4 ways to measure impact and growth

In a recent interview with Liam Tancock, an Olympic backstroke swimmer, I was intrigued to hear that he incorporates ballet into his training routine. Apparently, doing ballet steps helps him to control his hand and feet placement, which could shave hundredths of a second off his performance and mean the difference between being on the winners' podium or not. Our clients invest a lot of effort in capability development programmes to improve the performance of their  teams and measuring the impact of these initiatives is something that many are keen to do. So with this positive intent, why doesn't it happen more in practice?

Barriers to measurement

Some of the main things that get in the way of measuring capability programmes tend to be the same as those that get in the way of measuring the impact of marketing activity:

  • With the flurry of activity involved in developing and running a capability programme, measurement gets left until it’s too late. If this happens there's no baseline to assess progress against
  • People know it's tricky to measure the impact of one specific initiative on overall business performance
  • It takes time for the impact to show - people are often thinking more short-term and are impatient for results

And there are many more reasons, which is why measurement often falls into the 'too difficult' box.

So what can clients do to overcome these barriers?

Based on our experience of the challenges in this area we have defined four key principles to help navigate this minefield.

1. Keep it simple

Make measurement simple to understand and to implement across the business. In order to do this we work with clients to define key metrics at 3 levels:

  • Commercial Impact: what does the capability programme need to achieve in terms of improvement in business results and changes in consumer/customer/employee behaviour?
  • Team Performance Impact: what does the capability programme need to achieve in terms of improvement in the team's behaviour, ability and motivation?
  • Capability Influencers: what impact have we had on other key factors, more immediately attributable to the capability programme, that will bring about the desired change in commercial performance - not just learning programmes but other influencers such as definition of roles & responsibilities and ways of working?

2. Use existing data sources where possible

We believe in being resourceful and using the data that a business already has wherever possible. Businesses are usually awash with data on commercial performance and it's more a question of selecting the right measures. Similarly internal data sources usually exist for capability influencers or are relatively straight forward to set up (e.g. measuring usage of an e-toolkit). However, getting robust data on Team performance is usually the key data gap with only a minority of businesses investing in a tool designed to do this.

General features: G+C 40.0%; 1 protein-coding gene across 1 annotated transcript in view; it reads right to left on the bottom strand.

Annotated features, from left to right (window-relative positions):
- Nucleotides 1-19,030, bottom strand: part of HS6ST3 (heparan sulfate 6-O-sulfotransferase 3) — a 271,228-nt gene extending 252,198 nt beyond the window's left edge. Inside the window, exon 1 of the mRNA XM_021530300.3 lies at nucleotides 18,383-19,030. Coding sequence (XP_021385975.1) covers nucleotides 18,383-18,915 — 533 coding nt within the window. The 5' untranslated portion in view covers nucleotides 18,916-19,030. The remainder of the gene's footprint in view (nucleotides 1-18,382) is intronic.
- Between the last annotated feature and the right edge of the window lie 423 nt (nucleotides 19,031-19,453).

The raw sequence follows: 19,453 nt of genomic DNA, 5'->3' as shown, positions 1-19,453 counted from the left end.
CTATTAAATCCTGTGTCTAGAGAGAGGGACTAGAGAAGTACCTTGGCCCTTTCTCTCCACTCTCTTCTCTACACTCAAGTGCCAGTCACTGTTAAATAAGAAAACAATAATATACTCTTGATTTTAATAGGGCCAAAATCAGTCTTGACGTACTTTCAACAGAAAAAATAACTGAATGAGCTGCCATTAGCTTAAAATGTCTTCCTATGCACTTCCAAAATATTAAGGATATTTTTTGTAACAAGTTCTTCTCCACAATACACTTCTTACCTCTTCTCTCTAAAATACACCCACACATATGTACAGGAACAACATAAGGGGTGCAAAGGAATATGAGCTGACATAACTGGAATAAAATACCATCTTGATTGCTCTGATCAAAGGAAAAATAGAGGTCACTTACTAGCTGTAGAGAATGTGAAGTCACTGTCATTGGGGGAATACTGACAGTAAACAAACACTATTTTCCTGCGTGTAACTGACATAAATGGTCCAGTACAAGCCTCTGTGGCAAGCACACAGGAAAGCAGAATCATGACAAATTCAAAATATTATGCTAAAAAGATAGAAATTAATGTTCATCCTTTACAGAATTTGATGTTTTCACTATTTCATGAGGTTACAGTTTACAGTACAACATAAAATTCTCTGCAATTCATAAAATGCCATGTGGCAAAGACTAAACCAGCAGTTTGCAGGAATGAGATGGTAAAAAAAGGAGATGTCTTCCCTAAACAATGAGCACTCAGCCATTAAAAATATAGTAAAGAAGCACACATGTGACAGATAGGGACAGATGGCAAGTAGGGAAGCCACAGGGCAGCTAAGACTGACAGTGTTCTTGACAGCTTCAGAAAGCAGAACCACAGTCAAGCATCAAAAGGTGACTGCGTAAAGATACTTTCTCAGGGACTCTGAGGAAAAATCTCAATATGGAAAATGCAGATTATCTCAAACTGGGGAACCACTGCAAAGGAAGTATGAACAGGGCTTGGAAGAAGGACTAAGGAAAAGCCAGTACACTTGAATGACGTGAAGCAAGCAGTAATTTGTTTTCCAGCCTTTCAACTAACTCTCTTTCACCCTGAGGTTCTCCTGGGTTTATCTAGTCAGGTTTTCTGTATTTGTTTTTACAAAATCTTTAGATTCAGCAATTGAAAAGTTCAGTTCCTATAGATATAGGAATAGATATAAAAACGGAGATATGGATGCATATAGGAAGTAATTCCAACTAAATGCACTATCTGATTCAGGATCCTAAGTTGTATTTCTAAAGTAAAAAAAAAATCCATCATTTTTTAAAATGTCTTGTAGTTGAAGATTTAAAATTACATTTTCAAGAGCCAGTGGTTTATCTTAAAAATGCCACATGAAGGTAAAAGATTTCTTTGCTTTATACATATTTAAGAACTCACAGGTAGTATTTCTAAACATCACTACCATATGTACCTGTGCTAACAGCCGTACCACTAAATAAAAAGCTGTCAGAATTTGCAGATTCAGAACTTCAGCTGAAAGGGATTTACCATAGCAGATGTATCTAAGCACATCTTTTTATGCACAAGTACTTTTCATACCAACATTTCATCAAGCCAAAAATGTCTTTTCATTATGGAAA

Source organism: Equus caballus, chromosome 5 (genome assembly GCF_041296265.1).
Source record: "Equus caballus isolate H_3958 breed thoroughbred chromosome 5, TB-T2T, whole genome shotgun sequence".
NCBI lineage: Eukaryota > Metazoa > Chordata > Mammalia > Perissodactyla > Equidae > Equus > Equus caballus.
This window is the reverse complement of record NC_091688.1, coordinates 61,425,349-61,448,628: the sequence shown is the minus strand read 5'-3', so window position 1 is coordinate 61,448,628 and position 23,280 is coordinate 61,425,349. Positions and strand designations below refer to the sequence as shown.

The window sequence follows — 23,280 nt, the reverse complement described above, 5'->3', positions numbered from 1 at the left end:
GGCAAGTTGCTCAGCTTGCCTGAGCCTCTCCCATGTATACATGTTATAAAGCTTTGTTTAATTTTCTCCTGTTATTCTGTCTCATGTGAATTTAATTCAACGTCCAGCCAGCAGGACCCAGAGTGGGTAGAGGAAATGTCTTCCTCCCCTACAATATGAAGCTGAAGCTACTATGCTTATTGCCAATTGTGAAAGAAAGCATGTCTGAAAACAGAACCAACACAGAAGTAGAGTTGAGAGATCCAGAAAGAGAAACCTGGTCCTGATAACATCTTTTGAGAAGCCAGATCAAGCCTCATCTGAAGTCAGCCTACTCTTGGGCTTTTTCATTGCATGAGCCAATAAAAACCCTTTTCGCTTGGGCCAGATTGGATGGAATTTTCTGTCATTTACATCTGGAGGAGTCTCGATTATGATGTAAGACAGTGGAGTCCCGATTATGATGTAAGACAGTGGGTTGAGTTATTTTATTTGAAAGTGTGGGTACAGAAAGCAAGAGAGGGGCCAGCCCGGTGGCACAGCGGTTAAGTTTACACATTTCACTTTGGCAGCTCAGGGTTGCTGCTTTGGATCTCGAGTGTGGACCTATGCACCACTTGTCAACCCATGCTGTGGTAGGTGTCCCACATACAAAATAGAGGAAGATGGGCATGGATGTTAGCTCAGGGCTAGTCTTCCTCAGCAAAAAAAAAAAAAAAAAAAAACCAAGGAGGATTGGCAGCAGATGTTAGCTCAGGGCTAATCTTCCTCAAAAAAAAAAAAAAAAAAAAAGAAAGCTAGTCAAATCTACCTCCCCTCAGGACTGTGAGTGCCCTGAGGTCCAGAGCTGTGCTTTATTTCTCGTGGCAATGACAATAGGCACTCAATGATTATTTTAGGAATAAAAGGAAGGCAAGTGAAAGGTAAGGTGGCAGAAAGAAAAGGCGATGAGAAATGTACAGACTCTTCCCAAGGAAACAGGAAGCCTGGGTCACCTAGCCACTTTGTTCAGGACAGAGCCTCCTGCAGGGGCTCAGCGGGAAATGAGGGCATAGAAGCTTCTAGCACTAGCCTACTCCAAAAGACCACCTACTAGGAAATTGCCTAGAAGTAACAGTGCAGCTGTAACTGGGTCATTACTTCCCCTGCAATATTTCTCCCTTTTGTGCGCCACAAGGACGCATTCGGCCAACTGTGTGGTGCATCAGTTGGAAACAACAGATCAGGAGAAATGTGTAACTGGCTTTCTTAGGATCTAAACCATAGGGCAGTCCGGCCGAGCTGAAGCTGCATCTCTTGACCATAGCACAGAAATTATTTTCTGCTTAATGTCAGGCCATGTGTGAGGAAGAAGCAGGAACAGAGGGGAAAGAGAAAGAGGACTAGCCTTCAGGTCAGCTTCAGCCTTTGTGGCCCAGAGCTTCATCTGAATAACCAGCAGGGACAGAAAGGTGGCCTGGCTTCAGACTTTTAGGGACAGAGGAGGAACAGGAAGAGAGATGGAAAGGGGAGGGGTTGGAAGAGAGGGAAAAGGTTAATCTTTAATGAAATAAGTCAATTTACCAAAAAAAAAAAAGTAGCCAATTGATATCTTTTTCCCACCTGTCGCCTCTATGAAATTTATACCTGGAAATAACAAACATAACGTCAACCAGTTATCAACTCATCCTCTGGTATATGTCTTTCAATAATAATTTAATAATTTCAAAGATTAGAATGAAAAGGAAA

3. Establish a baseline

As with measuring the impact of any initiative we want to know the starting level of performance i.e. to establish a baseline. We recommend defining metrics upfront, and getting agreement to these as part of the overall plan, to prevent measurement becoming an afterthought and slipping off the agenda.

4. Take a long-term perspective

Review the metrics at key stages of the capability programme to track progress and make any course corrections. However be prepared, as with any activity designed to change behaviour and attitudes, for this to take some time. In our experience it may take a couple of years before the impact of the capability programme is seen on business results.

Going back to our ballet dancing, Olympic swimmer; if you aren't measuring the impact of your capability building programme, how do you know where to focus in future in order to secure a place on the winners' podium?

 

For more information about how Brand Learning can help you lift your organisation’s capabilities, please get in touch or contact me directly on LinkedIn. You may also like these films, perspectives and resources on Learning.

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